LLOYDS surprised markets last night, announcing the sale of £500m of shares in wealth management group St James’ Place.
The bank had previously ruled out further sales for a year after selling a 20 per cent stake in the unit in March.
Since then it has made other sales including of its Spanish retail arm, raising capital for the group.
It came as George Osborne revealed he will soon lay out plans to sell the state’s stake in Lloyds and RBS, shortly after the banks’ capital plans were approved by the Bank of England.
The privatisation plans will be published shortly after the parliamentary banking commission sets out its plans for the regulation of the industry in the coming months.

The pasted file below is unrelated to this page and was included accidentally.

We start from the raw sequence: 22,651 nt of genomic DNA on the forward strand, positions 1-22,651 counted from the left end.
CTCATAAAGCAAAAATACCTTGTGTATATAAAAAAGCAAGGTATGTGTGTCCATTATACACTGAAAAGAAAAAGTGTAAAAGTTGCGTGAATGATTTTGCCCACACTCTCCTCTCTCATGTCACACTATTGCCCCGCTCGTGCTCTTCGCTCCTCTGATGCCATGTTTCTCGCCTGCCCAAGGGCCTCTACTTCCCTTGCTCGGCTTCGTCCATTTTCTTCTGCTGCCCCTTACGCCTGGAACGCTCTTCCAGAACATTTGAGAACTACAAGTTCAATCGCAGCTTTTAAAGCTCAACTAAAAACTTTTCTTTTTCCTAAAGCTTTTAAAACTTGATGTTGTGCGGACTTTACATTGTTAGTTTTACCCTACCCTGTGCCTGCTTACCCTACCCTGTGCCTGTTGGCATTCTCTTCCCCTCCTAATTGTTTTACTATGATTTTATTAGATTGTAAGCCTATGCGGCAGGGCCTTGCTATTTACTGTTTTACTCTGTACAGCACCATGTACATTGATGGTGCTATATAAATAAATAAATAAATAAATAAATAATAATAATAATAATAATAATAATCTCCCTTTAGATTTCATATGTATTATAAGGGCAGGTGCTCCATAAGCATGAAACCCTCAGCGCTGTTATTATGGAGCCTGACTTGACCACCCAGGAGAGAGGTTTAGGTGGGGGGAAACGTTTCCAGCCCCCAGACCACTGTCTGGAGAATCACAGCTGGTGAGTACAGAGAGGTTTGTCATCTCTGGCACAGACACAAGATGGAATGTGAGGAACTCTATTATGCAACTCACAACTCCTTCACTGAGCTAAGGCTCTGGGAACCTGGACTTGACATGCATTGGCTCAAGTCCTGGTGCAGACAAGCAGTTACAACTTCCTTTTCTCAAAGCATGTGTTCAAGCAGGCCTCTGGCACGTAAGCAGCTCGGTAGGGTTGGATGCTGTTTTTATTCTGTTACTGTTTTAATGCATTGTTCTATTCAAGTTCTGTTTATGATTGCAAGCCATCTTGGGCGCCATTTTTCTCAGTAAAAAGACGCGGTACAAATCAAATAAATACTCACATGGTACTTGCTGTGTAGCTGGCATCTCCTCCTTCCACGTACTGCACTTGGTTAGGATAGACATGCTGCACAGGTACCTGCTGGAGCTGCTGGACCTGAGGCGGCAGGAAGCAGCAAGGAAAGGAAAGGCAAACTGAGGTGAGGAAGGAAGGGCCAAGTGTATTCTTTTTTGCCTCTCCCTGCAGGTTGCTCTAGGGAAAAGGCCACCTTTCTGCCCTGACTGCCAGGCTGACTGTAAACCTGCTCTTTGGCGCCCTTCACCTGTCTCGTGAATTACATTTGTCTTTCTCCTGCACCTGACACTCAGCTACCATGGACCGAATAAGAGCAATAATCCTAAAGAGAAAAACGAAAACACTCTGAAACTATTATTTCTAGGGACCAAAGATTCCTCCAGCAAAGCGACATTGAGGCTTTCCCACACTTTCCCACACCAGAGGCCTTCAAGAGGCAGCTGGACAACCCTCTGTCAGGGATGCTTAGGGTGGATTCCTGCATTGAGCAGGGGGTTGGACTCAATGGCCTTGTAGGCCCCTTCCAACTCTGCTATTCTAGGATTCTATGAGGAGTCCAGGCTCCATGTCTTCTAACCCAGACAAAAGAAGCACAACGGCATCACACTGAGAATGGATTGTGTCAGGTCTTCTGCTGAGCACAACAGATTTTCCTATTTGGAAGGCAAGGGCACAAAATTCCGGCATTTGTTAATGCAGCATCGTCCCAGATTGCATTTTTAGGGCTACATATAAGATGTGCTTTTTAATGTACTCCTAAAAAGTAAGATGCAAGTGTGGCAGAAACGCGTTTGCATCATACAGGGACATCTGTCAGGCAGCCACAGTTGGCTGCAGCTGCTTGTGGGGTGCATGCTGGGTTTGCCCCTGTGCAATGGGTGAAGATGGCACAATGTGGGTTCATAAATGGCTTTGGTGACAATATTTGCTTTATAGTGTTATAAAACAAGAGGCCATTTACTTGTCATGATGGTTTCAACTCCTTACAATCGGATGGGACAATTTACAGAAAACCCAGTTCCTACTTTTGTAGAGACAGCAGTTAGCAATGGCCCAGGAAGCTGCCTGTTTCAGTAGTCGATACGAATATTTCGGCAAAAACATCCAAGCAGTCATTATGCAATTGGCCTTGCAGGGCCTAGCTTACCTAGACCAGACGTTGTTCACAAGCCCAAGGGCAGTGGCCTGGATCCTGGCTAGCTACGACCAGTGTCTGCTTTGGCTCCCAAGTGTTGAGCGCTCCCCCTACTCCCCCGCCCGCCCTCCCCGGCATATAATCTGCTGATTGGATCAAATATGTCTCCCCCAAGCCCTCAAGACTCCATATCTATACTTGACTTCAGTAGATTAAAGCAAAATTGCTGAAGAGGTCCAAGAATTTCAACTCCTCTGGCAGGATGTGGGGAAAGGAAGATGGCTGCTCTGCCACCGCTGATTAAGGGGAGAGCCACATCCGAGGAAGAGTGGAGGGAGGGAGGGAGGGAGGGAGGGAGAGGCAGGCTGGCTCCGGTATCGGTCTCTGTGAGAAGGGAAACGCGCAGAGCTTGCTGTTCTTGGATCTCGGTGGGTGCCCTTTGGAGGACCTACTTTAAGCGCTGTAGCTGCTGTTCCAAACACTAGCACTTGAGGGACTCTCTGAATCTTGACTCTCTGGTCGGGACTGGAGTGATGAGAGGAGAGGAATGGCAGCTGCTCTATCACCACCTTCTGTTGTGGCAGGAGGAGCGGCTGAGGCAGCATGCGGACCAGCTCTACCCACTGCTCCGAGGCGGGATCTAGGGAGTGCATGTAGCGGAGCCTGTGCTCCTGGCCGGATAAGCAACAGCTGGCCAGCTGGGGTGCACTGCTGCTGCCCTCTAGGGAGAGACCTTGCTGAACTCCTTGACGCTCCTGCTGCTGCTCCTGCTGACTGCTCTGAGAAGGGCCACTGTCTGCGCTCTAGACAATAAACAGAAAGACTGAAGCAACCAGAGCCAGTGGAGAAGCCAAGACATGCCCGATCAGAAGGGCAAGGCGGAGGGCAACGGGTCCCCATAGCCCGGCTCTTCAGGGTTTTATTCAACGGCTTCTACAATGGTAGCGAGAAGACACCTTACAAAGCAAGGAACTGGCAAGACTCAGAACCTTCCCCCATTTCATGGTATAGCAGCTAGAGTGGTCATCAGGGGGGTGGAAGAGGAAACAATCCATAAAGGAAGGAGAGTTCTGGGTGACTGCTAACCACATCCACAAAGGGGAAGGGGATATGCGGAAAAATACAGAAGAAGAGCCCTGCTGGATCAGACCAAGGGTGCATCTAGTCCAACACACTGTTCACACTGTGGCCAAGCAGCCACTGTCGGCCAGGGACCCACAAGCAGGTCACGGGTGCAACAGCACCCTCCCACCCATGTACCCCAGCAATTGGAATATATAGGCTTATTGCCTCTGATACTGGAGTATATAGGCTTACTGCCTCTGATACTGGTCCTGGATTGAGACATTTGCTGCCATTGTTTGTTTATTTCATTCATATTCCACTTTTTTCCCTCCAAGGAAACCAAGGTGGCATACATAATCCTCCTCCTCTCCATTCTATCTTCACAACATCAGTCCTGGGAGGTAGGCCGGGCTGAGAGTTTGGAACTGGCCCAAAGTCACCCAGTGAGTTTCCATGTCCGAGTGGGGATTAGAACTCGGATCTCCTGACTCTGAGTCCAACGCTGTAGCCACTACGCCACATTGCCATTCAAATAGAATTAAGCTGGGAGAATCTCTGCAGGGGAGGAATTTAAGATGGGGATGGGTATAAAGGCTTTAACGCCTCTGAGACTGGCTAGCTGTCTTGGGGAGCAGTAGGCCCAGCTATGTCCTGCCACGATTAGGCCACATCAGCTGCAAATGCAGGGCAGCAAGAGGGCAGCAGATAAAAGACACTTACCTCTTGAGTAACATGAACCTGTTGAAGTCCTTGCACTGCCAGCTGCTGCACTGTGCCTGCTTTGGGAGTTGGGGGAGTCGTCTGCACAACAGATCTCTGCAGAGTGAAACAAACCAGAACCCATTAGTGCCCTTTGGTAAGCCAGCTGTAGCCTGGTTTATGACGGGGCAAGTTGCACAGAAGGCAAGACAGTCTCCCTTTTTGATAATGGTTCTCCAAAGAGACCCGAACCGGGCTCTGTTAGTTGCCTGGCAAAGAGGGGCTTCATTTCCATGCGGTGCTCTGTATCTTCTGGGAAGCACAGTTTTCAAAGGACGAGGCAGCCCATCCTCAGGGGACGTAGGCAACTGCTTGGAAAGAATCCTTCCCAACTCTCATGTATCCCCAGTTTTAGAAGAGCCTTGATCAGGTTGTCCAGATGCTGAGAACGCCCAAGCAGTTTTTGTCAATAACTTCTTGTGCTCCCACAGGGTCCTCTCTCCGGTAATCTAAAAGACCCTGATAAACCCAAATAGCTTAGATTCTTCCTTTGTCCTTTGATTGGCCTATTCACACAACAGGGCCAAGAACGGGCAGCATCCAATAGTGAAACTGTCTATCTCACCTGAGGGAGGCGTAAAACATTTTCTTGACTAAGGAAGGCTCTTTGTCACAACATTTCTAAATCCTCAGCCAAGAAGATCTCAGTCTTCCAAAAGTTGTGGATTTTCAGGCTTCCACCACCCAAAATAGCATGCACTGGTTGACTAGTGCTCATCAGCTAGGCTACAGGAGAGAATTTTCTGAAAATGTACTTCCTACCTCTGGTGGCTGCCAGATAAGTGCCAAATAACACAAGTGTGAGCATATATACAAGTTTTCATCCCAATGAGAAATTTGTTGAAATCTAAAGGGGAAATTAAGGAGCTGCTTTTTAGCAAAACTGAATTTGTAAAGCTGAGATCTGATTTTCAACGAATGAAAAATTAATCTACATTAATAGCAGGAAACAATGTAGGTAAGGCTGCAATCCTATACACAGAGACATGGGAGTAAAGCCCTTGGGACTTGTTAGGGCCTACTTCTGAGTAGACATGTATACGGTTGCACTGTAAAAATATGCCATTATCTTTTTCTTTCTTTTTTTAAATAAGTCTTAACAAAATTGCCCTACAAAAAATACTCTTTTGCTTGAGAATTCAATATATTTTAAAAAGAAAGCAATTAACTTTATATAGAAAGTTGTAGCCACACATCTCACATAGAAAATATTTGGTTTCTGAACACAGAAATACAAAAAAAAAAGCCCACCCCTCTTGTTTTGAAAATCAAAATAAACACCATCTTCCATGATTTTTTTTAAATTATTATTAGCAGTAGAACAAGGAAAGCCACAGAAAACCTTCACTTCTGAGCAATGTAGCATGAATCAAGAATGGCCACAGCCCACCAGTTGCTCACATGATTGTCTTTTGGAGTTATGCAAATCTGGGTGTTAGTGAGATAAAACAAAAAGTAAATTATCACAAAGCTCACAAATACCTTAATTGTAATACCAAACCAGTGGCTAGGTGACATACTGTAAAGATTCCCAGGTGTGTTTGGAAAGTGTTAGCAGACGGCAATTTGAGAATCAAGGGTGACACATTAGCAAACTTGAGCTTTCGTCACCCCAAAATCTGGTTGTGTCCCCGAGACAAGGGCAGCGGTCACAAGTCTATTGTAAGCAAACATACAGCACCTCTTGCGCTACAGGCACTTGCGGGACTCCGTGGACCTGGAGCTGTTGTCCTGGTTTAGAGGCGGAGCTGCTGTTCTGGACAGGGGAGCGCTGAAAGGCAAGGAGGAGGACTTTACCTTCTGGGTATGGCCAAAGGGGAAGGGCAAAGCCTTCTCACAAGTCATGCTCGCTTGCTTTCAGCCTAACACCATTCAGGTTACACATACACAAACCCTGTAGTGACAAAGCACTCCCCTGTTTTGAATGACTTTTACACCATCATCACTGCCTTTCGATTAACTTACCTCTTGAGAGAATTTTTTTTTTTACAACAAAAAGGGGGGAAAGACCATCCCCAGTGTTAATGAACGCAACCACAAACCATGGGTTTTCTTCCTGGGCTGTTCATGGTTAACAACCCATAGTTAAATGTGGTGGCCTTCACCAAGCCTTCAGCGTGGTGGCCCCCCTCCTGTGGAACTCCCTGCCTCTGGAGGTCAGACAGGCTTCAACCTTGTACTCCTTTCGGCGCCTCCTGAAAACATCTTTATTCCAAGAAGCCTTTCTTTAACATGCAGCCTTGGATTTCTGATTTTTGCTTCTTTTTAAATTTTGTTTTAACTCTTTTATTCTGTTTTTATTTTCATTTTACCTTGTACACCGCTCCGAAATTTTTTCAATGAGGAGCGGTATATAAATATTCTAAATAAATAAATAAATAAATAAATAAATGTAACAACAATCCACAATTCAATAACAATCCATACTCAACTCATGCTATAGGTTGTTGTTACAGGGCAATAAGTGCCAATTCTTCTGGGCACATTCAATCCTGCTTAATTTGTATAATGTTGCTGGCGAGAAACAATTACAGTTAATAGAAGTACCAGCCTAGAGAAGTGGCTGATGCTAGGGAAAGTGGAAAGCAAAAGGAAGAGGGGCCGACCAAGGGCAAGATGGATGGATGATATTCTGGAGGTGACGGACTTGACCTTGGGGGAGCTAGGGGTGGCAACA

The two will not need to issue more shares or convertible bonds after the regulator declared they are in increasingly good shape. The Bank had previously warned of a black hole of £50bn in lenders’ capital buffers, with much of the gap at RBS and Lloyds.
The prudential regulation authority feared banks were underestimating the riskiness of their loans and would need to raise more capital.
Those estimates were later revised down to £25bn, then £12.5bn and now it has emerged the banks’ internal reshuffle of resources means no additional external capital is needed. Now both Lloyds and RBS expect their core tier one Basel III capital ratios to hit nine per cent by the end of the year.
“We are pleased with RBS’ progress and momentum towards completing RBS’ return to full financial health,” said RBS chief Stephen Hester.
Lloyds’ boss Antonio Horta-Osorio echoed his sentiments: “Our strong capital position enables the group to actively support growth and lending.”